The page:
The Edge of the World by Garrett Leigh #Audiobook #LGBT #Review #MMContemporary

Erryn reviews ‘The Edge of the World’ by Garrett Leigh. The ebook was published January 16, 2020 and is 212 pages. The audiobook was narrated by Dan Calley.  It was released April 20, 2020 and is 5 hrs and 48 mins long. A copy was provided in exchange for an honest review.

Why I read this book: I loved the last Leigh/Calley collaboration so was quick to nab this one.

Shay Maloney is living his dream – on tour with his pirate/folk-rock band. But you can’t know where you’re going until you know where you’re from, and that’s where moody filmmaker and researcher Ollie Pietruska comes in.

The band’s management persuades Shay to let a television company film a documentary about his roots beyond his adoptive Irish family, and Ollie comes into his life knowing more about Shay than Shay’s ever known about himself.

But while Ollie holds the key to Shay’s past, he’s also hiding deep scars. Even as the hardships of the tour bring them closer, Ollie’s demons threaten the blossoming romance. They might both reach the breaking point before Ollie realizes he’s been standing on the edge of the world for too long, and it’s Shay who holds the key to his future.

A friends-to-lovers, rock star, road-tripping romance, with a guaranteed happily ever after.

Buy your copy here:    

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My Review:

Who are you really?

When you’re adopted, you have a different perspective on life.  Some of us are lucky enough to not have any doubts.  Being loved by our adoptive parents is enough, and there’s no burning need to know.  To know where we came from.  To know who are family were.  To know why we were given up for adoption.  To know our origin story.

Some of us, on the other hand, want answers to all of those questions.  We have little niggling doubts in our minds.  What if my parents hadn’t given me up?  Why did they give me up?  Why did they not want me?  We may understand in our rational adult lives that there’s a good chance our parents did it out of necessity.  That they couldn’t give us the life they believed we deserved and so placed us in the care of someone better suited to raising a child.

That was also a crapshoot.  Some of us wound up with amazing and loving parents while others of us were saddled with people ill-equipped to be a mother or father.  Just because you want a child, doesn’t mean you’ll make a great parent.

Okay, so where does Shay Maloney fit in this spectrum?  He had loving adoptive parents.  His father is still alive and keeps tabs on him.  Still loves him.  Accepts him for who he is.  Shay’s never felt a pressing need to know his origin story.  In fact, until Ollie Pietruska shows up to shoot a documentary about Shay, he’d never spent a lot of time ruminating over who he might have come from.  Shay is the lead singer in an indie pirate folk/rock band who are currently on a successful tour.  He’s gone from playing gigs in front of a dozen people to serenading several thousand.  He and his bandmates have kept their down-to-earth attitudes, for the most part.  When management insists he partake in this video, he pretty much feels railroaded but isn’t willing to piss off the higher ups.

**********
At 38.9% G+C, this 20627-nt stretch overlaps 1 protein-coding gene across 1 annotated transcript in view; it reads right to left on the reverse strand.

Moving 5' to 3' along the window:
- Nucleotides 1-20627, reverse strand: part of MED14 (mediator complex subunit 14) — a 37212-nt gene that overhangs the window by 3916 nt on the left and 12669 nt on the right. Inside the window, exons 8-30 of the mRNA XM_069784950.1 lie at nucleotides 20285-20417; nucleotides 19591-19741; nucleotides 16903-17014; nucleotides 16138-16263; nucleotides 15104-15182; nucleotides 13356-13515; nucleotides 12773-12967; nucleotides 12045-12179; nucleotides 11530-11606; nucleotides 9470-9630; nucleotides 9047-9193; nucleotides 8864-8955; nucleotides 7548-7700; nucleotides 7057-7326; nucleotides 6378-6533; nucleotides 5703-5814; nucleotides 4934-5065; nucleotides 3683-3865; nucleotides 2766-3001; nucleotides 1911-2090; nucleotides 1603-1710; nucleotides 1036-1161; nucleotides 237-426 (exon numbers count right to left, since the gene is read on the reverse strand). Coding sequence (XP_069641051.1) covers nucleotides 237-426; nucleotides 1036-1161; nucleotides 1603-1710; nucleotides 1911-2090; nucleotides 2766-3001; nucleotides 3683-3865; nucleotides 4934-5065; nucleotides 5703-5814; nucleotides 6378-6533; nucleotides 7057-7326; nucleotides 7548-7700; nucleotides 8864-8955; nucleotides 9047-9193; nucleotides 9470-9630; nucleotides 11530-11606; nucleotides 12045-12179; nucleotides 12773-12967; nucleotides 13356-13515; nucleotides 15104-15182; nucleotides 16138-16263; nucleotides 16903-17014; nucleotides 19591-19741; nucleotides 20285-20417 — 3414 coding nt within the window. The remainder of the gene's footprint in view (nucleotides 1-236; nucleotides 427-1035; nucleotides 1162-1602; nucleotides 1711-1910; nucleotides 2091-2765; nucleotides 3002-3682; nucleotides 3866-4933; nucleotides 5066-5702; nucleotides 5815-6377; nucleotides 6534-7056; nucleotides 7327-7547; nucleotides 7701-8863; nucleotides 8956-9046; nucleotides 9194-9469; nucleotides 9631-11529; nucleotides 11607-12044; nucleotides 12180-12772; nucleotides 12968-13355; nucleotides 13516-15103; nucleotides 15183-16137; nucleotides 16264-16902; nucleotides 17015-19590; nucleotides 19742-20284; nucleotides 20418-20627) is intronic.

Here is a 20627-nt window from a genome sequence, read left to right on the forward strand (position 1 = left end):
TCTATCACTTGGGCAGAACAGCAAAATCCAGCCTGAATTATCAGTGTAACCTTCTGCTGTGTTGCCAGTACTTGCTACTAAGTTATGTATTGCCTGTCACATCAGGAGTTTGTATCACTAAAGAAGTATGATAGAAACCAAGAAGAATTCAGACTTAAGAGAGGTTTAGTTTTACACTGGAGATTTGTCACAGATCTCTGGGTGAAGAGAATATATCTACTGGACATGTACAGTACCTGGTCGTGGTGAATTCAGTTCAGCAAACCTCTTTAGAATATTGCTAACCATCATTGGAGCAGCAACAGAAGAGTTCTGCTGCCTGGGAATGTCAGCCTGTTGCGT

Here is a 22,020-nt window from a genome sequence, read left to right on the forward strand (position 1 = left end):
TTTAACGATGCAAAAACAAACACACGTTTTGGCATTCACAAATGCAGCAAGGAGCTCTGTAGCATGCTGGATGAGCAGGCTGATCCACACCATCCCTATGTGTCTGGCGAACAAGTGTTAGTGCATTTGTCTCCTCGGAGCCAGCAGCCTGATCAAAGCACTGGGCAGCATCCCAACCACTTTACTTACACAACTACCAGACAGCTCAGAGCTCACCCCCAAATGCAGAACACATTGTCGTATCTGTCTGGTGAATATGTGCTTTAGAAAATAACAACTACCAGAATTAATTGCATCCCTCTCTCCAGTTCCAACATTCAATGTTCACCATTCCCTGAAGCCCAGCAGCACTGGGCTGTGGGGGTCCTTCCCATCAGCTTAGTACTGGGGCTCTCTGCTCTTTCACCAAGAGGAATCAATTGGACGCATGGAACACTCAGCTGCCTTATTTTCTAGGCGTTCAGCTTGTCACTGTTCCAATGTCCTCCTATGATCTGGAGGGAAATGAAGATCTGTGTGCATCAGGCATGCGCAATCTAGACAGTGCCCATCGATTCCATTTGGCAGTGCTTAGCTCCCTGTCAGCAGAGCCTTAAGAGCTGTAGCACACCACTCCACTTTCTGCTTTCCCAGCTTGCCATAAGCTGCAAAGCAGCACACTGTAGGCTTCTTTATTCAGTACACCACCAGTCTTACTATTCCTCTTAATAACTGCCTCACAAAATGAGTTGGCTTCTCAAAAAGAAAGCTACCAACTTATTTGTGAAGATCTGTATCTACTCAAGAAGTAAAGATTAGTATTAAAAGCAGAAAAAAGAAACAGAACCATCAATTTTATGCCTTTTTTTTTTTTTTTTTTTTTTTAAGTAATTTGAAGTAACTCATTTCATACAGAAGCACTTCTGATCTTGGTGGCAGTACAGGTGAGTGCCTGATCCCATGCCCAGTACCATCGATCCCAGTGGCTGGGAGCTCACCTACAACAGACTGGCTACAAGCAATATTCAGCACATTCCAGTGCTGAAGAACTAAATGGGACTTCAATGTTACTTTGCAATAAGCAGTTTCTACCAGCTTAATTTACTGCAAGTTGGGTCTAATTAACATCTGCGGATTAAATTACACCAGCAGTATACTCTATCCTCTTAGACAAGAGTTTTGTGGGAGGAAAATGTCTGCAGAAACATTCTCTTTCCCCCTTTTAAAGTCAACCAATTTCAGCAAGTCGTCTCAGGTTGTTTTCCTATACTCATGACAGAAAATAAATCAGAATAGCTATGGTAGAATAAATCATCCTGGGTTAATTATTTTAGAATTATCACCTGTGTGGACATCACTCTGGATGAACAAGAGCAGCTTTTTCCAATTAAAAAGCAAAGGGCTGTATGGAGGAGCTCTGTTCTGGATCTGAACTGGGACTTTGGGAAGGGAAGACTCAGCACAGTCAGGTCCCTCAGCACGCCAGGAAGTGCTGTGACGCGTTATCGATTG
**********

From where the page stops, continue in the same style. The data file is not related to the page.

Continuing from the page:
Ollie has his own history that he’d rather keep hidden.  He had been on the rise when tragedy struck and he’s still finding his moorings.  Going on a tour bus with a bunch of rock stars isn’t really his idea of fun, but he wants to do this profile of Shay.  Wants to do the research and then unveil each discovery for the other man.  Hell, in the end he just wants Shay.  The project takes a backseat at times to the budding relationship.

I like slow burn friends-to-lovers books.  There’s something magical about two men falling in love gradually over time.  Of course each is slow to see the possibility of what could be.  Both men have medical issues they’re dealing with.  Those can cause self-esteem issues, especially if you believe you have to be healthy and hearty in order to be a true partner in a relationship.  But, in the end, Ollie and Shay face their reality head-on and take a chance on love.

This book was narrated by Dan Calley and he’s quickly becoming one of my favorite narrators.  He has a deep voice and this works with Garrett Leigh books.  His accents work for me as well, although I admit being Canadian, I can’t tell a Derbyshire accent from an Irish or Londoner.  I always knew who was speaking and that’s the real key for good narration.  I look forward to more collaborations between these two.

My Rating:

10/10 Pots of Gold (100% Recommended) – Compares to 5/5 Stars

Garrett Leigh is an award-winning British writer and book designer, currently working for Dreamspinner Press, Loose Id, Riptide Publishing, and Fox Love Press.

Garrett’s debut novel, Slide, won Best Bisexual Debut at the 2014 Rainbow Book Awards, and her polyamorous novel, Misfits was a finalist in the 2016 LAMBDA awards.

When not writing, Garrett can generally be found procrastinating on Twitter, cooking up a storm, or sitting on her behind doing as little as possible, all the while shouting at her menagerie of children and animals and attempting to tame her unruly and wonderful FOX.

Garrett is also an award winning cover artist, taking the silver medal at the Benjamin Franklin Book Awards in 2016. She designs for various publishing houses and independent authors at, and co-owns the specialist stock site with renowned LGBTQA+ photographer Dan Burgess.




One thought on “The Edge of the World by Garrett Leigh #Audiobook #LGBT #Review #MMContemporary

  1. I don’t know what a pirate/folk-rock band is, but it looks like this may be the book to teach me about such a thing. Thanks for the review.


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